On November 10th, 2022, the Substance Abuse and Mental Health Services Administration (SAMHSA) released a new report, National Guidelines for Child and Youth Behavioral Health Crisis Care, describing the urgent need to improve crisis response services for children, youth, and families and provides guidance for communities to address the existing gaps in care for youth.
The report recognizes that the 988 crisis line implementation is an opportunity to improve the way that crisis services are delivered around the country, including ensuring that services for children and youth are age-appropriate, family-centered, and responsive to their unique needs and circumstances.
In the new guidelines, SAMHSA strongly encourages youth crisis systems to:
- Keep youth in their home and avoid out-of-home placements, as much as possible.
- Provide developmentally appropriate services and supports that treat youth as youth, rather than expecting them to have the same needs as adults.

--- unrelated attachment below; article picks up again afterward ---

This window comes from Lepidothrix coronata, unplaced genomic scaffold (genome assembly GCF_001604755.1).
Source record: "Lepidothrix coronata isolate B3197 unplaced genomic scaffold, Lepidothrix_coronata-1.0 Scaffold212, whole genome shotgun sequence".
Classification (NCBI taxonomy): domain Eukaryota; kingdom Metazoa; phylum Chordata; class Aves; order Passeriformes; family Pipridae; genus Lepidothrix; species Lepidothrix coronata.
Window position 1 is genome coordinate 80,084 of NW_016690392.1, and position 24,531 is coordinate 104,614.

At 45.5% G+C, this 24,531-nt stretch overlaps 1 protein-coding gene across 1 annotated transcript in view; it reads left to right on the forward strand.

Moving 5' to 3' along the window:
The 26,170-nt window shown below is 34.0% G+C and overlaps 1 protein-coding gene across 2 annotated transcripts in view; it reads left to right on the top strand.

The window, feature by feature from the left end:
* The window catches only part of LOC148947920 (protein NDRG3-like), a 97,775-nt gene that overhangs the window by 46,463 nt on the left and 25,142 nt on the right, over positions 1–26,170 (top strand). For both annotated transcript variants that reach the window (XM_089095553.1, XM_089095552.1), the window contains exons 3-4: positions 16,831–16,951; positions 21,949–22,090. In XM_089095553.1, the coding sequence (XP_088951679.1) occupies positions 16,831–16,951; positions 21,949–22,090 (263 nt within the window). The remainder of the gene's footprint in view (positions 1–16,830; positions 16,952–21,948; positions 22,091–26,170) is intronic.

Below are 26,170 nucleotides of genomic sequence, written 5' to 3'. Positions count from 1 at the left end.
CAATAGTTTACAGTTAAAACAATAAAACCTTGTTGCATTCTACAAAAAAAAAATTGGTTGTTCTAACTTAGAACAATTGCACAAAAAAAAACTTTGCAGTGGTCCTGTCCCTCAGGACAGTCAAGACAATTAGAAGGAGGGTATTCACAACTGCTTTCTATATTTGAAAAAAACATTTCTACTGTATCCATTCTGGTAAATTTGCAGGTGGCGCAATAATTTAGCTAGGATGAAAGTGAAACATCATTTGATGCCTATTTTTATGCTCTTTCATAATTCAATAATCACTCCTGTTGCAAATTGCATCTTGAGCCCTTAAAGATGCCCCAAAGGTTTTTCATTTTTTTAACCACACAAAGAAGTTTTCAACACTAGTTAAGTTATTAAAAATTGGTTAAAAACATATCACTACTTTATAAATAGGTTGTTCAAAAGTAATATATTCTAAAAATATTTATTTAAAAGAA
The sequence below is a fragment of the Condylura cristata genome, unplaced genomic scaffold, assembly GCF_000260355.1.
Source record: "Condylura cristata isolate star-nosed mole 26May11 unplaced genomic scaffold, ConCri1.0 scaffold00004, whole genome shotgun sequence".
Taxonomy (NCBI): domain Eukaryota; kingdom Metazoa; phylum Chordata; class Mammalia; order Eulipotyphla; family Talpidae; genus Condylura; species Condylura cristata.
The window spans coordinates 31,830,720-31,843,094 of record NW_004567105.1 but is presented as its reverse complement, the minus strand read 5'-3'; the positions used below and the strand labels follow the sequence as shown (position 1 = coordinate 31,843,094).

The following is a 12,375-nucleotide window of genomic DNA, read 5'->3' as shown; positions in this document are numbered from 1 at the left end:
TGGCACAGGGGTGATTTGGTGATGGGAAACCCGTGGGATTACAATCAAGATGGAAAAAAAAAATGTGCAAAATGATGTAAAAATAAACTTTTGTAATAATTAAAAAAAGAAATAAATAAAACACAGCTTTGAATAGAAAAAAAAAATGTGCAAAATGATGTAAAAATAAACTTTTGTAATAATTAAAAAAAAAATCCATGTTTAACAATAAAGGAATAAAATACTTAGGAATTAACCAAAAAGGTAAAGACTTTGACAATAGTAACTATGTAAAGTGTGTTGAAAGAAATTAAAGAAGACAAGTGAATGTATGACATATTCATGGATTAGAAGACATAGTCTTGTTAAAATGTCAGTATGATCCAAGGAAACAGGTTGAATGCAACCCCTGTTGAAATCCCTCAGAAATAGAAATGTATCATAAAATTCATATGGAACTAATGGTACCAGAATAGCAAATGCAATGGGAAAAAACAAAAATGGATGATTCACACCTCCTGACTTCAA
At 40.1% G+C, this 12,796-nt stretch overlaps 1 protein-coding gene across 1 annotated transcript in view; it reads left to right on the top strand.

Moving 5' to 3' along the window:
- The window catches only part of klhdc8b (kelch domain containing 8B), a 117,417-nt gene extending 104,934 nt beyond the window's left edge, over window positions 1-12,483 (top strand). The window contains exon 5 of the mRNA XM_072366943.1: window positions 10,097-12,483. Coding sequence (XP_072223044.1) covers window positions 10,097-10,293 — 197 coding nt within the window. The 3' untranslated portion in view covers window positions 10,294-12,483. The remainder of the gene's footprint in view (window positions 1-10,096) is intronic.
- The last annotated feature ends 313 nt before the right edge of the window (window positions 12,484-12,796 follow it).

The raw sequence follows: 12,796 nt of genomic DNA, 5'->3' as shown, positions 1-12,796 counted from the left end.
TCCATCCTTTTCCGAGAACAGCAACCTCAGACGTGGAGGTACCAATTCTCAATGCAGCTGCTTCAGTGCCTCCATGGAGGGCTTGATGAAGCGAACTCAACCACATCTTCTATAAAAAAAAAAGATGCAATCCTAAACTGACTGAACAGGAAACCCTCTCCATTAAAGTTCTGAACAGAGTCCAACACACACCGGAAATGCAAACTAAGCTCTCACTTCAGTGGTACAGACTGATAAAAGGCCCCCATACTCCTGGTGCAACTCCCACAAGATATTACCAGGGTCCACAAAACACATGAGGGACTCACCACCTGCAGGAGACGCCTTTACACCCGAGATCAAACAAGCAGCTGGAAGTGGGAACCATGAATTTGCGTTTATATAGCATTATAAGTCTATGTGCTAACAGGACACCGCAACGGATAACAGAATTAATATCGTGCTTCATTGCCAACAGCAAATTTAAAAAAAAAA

- Integrate family and youth peer support providers and people with lived experience in planning, implementing, and evaluating services.
- Meet the needs of all families by providing culturally and linguistically appropriate, equity-driven services
SAMHSA also highlights the diversity of the children and families served by the 988 line, including “infants and young children; transition-age youth; racial and ethnic minority youth, including youth in Tribal communities; lesbian, gay, bisexual, transgender, queer, intersex, and other sexual and gender minority (LGBTQI+) youth; youth who are immigrants or refugees; youth experiencing homelessness; and youth with intellectual or developmental disabilities, among other important service populations.”
Although this report has been in the works for a several months, the release comes after groups have called on SAMHSA to address the need for crisis response services that are tailored specifically for youth and children.